Most watercraft featured on ASAD to date have been ocean liners or historic sailing vessels as well as the occasional smaller boat rather than cargo ships and the like. I recently obtained a large quantity of souvenir sheets from the Democratic Republic of Korea (“North Korea”) and had originally planned to feature a passenger ship from the 1978 set celebrating the country’s maritime heritage. However, the name Chong Chon Gang (청천강호 in Chosŏn’gŭl) stirred a memory of an incident that happened just over five years ago. Since that time, the North Korean cargo ship has been renamed the Tong Hung San, due to her previous operator being placed under a United Nations ban as a result of that July 2013 incident.
The 509-foot (155 m) general cargo ship was built in 1977 in Nampho (남포시), a city and seaport in South Pyongan Province approximately 50 km southwest of P’yŏngyang at the mouth of the Taedong River. The original owner was listed as Chongchongang Shipping of P’yŏngyang which was thought to be a front company answering to Room 39 (officially Central Committee Bureau 39 of the Workers’ Party of Korea, also referred to as Bureau 39, Division 39, or Office 39) — a secretive North Korean party organization responsible for state-sanctioned illicit activities such as the smuggling of prohibited items including weapons and luxury goods. Room 39 was created in 1974 as a department-level organization within the KWP Secretariat under the KWP Central Committee. Its primary role was, and still is, engaging in illegal activities in order to generate hard currency for the North Korean government.
The ship was named after the Ch’ŏngch’ŏn, a river having its source in the Rangrim Mountains of Chagang Province and emptying into the Yellow Sea at Sinanju, flowing past Myohyang-san and through the city of Anju, South P’yŏngan Province. This is where, in 612, the Goguryeo kingdom (고구려) defeated the Sui army at the Battle of Salsu (Ch’ongch’on) River in the Goguryeo-Sui Wars and in late November 1950, the Chinese army decisively defeated the UNC forces at the Battle of the Ch’ongch’on River, ensuring the existence of North Korea during the Korean War. U.S. Army defector Joseph T. White was reported to have drowned in the Ch’ongch’on River, according to a letter dated August 22, 1985, which had been sent to his family.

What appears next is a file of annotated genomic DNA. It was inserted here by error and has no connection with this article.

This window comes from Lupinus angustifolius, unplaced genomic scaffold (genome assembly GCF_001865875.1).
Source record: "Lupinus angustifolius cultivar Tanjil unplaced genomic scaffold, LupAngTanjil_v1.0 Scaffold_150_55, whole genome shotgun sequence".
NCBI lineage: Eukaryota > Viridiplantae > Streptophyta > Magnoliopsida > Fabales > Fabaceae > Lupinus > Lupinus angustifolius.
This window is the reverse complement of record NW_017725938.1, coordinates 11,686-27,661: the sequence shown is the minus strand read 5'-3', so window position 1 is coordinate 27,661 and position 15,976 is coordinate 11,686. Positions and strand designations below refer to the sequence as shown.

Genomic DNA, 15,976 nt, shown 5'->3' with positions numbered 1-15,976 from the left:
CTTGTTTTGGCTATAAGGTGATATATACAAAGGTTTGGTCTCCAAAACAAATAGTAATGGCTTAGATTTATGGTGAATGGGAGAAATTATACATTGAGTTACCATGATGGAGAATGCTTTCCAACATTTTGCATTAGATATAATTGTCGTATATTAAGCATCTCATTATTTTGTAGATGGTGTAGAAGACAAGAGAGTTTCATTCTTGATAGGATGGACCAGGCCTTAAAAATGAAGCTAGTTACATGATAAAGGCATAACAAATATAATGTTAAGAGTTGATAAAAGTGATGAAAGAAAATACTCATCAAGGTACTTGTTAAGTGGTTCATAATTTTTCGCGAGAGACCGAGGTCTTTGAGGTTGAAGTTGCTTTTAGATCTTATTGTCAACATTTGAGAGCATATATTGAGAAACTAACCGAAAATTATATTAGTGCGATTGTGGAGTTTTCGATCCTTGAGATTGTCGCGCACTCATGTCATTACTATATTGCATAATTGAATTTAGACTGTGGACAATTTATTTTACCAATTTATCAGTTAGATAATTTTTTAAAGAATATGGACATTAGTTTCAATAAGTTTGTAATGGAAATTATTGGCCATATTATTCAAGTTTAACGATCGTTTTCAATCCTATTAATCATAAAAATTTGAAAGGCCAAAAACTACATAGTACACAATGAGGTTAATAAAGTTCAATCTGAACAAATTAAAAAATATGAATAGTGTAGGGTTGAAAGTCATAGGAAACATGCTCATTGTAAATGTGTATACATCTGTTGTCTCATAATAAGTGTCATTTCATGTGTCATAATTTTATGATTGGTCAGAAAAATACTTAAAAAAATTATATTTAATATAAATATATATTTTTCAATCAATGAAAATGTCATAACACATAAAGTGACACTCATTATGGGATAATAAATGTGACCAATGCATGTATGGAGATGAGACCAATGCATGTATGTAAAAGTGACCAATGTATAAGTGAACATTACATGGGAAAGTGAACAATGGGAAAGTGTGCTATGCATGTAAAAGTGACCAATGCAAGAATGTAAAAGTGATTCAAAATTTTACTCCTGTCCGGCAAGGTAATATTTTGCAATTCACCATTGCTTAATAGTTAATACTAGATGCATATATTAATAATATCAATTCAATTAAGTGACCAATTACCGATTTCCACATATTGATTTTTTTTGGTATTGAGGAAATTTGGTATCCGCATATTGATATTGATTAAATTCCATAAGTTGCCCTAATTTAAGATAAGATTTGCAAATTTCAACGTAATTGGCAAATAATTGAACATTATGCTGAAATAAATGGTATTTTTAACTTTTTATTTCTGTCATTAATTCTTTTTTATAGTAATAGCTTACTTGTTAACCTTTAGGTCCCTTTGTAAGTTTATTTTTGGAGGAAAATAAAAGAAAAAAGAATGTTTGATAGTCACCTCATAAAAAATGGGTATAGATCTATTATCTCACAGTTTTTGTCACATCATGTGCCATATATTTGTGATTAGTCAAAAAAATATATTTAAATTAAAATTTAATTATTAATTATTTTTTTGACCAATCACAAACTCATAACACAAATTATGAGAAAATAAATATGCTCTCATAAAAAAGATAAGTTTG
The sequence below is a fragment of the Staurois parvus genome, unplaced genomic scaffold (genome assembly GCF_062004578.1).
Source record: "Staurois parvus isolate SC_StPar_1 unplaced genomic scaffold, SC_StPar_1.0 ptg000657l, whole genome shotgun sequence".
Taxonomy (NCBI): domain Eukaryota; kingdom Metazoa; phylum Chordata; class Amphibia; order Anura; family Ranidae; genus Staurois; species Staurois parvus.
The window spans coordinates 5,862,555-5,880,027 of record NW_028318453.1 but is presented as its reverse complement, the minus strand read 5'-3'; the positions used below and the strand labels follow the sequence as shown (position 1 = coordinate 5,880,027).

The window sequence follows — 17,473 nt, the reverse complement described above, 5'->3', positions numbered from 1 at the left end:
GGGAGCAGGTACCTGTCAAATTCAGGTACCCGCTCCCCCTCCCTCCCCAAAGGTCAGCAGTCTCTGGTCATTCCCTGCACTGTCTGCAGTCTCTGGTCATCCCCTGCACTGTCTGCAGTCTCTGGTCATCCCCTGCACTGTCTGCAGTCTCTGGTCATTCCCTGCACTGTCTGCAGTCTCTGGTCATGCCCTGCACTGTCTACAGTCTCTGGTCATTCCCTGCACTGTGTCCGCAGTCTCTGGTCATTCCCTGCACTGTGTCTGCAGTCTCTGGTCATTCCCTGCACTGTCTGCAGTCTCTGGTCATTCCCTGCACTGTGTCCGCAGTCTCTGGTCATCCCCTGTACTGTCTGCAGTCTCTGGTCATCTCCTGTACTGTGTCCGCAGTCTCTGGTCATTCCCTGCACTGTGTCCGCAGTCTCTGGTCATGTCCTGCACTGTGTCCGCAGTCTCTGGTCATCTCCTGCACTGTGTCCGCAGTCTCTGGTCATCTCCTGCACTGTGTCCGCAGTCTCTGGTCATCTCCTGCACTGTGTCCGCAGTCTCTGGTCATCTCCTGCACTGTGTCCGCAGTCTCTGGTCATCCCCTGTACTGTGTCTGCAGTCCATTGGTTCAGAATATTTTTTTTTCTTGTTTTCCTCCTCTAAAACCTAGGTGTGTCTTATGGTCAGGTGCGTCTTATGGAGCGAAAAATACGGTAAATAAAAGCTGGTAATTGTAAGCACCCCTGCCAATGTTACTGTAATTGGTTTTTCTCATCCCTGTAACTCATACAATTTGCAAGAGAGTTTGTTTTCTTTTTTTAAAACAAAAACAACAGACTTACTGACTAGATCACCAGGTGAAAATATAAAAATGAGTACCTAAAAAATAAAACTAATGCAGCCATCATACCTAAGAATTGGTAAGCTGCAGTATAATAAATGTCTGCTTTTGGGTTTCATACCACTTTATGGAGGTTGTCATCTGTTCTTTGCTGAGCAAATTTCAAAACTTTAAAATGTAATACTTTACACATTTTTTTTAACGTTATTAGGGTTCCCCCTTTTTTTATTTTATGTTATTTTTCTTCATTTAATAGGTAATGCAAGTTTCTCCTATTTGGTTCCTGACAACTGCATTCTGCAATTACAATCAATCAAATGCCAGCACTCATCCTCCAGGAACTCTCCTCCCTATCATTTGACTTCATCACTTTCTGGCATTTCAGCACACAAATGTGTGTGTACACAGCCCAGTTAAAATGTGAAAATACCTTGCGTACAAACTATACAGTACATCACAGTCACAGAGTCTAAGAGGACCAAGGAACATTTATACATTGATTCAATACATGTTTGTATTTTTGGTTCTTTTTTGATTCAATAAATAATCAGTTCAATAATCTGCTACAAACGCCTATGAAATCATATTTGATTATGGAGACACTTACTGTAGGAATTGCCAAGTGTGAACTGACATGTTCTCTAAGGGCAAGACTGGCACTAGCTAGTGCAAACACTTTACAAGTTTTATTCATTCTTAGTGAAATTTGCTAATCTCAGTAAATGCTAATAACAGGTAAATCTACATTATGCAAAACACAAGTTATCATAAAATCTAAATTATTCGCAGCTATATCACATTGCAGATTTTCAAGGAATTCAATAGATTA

The Chong Chon Gang was assigned the IMO number 7937317 upon entering service in 1977. She is listed as a general cargo vessel with a tonnage of 9,147 GT, length of 509 feet (155 m), beam of 66 feet (20 m), and draught of 29 feet (8.9 m), carrying a crew of 35. Her call sign is HMZF.
There are no reported incidents involving the Chong Chon Gang for the first 25 years she was in service. The next 11 years would see that quiet service change dramatically beginning on February 26, 2003, when the Iranian government detained the ship at the port of Bandar Imam Khomeini (بندرامام خمینی) on the Persian Gulf. On March 11, 2009, Chong Chon Gang was chased by Somali pirates in the Arabian Sea. The pirates shot guns and an RPG from a speedboat which damaged the ship and injured two crew members. After the attack, the ship caught the attention of maritime officials when it made a stop at the Russian naval facility in Tartus, Syria. It’s unknown why it was there.
In February 2010, Ukrainian authorities detained the ship at Oktyabrsk Port, Mykolaiv. It was carrying a heroin substitute, alcohol, cigarettes, and AK-47 ammunition. In March 2010, Egypt charged that the vessel was carrying “dangerous goods”.
From April 12 to July 11, 2013, the Chong Chon Gang sent irregular signals to the Automatic Identification System. This and “unspecified” intelligence prompted Panamanian officials to seize the ship on July 15 at Manzanillo International Terminal east of the Atlantic opening of the Panama Canal on Manzanillo Bay, Colón Province, Panama. Reportedly, when Panamanian troops approached the ship, its crew responded violently and the captain later attempted to kill himself.